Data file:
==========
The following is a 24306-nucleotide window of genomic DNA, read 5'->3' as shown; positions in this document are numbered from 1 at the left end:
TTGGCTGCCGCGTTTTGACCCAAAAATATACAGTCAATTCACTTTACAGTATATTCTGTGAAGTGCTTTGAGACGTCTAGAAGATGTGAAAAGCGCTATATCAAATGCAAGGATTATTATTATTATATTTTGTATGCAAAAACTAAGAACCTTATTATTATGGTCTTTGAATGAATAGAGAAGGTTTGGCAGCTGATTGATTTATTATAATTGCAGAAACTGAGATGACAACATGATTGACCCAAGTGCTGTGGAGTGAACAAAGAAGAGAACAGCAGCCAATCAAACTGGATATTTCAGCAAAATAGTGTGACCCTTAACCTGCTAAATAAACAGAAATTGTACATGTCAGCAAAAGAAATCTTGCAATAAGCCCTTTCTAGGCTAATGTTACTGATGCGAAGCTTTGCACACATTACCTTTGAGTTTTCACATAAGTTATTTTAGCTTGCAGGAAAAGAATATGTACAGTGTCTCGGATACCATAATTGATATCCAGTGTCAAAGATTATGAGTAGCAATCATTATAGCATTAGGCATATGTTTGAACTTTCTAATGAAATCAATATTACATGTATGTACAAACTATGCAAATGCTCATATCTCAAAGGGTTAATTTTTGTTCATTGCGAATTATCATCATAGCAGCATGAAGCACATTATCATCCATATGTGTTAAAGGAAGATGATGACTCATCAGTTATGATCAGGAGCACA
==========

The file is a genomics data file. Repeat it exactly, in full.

The following is a 24306-nucleotide window of genomic DNA, read 5'->3' as shown; positions in this document are numbered from 1 at the left end:
TTGGCTGCCGCGTTTTGACCCAAAAATATACAGTCAATTCACTTTACAGTATATTCTGTGAAGTGCTTTGAGACGTCTAGAAGATGTGAAAAGCGCTATATCAAATGCAAGGATTATTATTATTATATTTTGTATGCAAAAACTAAGAACCTTATTATTATGGTCTTTGAATGAATAGAGAAGGTTTGGCAGCTGATTGATTTATTATAATTGCAGAAACTGAGATGACAACATGATTGACCCAAGTGCTGTGGAGTGAACAAAGAAGAGAACAGCAGCCAATCAAACTGGATATTTCAGCAAAATAGTGTGACCCTTAACCTGCTAAATAAACAGAAATTGTACATGTCAGCAAAAGAAATCTTGCAATAAGCCCTTTCTAGGCTAATGTTACTGATGCGAAGCTTTGCACACATTACCTTTGAGTTTTCACATAAGTTATTTTAGCTTGCAGGAAAAGAATATGTACAGTGTCTCGGATACCATAATTGATATCCAGTGTCAAAGATTATGAGTAGCAATCATTATAGCATTAGGCATATGTTTGAACTTTCTAATGAAATCAATATTACATGTATGTACAAACTATGCAAATGCTCATATCTCAAAGGGTTAATTTTTGTTCATTGCGAATTATCATCATAGCAGCATGAAGCACATTATCATCCATATGTGTTAAAGGAAGATGATGACTCATCAGTTATGATCAGGAGCACA